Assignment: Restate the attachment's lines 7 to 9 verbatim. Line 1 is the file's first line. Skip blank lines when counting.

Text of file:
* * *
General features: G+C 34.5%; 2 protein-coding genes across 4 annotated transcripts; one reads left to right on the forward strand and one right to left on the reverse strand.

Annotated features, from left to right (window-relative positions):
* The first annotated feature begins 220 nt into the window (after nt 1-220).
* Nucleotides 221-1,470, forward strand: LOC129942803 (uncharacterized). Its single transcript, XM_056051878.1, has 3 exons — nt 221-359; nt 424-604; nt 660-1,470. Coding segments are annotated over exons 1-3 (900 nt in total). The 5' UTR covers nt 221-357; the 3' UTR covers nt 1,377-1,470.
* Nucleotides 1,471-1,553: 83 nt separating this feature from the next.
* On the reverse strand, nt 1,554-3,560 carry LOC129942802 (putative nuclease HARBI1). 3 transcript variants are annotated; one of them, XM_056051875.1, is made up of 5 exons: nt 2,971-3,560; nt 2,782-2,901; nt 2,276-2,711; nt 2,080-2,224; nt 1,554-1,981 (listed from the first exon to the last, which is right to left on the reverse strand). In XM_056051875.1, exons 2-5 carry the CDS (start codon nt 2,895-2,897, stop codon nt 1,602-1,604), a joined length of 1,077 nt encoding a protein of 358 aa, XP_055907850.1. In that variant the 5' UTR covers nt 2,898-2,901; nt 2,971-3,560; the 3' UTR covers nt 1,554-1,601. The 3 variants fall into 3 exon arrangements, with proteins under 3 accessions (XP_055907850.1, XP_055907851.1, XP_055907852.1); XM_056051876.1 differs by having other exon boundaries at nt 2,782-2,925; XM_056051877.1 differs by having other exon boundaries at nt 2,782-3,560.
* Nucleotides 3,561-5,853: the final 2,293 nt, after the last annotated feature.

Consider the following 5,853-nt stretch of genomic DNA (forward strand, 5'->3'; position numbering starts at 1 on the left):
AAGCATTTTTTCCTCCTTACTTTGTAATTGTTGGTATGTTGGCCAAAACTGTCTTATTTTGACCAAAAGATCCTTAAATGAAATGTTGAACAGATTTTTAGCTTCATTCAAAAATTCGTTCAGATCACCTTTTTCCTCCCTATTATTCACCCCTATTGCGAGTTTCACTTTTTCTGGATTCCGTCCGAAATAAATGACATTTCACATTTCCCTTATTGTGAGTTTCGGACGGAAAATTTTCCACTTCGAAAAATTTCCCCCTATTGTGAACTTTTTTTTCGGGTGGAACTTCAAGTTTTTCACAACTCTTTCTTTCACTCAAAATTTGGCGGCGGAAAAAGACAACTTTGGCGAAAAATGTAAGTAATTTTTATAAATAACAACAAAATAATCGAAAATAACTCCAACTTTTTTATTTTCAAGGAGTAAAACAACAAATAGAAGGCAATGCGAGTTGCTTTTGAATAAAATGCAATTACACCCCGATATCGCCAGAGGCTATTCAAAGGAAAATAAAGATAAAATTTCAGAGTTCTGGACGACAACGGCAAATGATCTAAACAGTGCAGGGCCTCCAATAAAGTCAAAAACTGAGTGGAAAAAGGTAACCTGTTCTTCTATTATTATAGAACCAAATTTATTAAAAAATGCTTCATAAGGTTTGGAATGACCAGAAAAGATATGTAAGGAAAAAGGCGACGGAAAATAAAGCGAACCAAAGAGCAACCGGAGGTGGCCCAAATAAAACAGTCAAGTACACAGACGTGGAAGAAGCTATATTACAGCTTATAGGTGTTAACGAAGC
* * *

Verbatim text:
* Nucleotides 3,561-5,853: the final 2,293 nt, after the last annotated feature.

Consider the following 5,853-nt stretch of genomic DNA (forward strand, 5'->3'; position numbering starts at 1 on the left):
AAGCATTTTTTCCTCCTTACTTTGTAATTGTTGGTATGTTGGCCAAAACTGTCTTATTTTGACCAAAAGATCCTTAAATGAAATGTTGAACAGATTTTTAGCTTCATTCAAAAATTCGTTCAGATCACCTTTTTCCTCCCTATTATTCACCCCTATTGCGAGTTTCACTTTTTCTGGATTCCGTCCGAAATAAATGACATTTCACATTTCCCTTATTGTGAGTTTCGGACGGAAAATTTTCCACTTCGAAAAATTTCCCCCTATTGTGAACTTTTTTTTCGGGTGGAACTTCAAGTTTTTCACAACTCTTTCTTTCACTCAAAATTTGGCGGCGGAAAAAGACAACTTTGGCGAAAAATGTAAGTAATTTTTATAAATAACAACAAAATAATCGAAAATAACTCCAACTTTTTTATTTTCAAGGAGTAAAACAACAAATAGAAGGCAATGCGAGTTGCTTTTGAATAAAATGCAATTACACCCCGATATCGCCAGAGGCTATTCAAAGGAAAATAAAGATAAAATTTCAGAGTTCTGGACGACAACGGCAAATGATCTAAACAGTGCAGGGCCTCCAATAAAGTCAAAAACTGAGTGGAAAAAGGTAACCTGTTCTTCTATTATTATAGAACCAAATTTATTAAAAAATGCTTCATAAGGTTTGGAATGACCAGAAAAGATATGTAAGGAAAAAGGCGACGGAAAATAAAGCGAACCAAAGAGCAACCGGAGGTGGCCCAAATAAAACAGTCAAGTACACAGACGTGGAAGAAGCTATATTACAGCTTATAGGTGTTAACGAAGC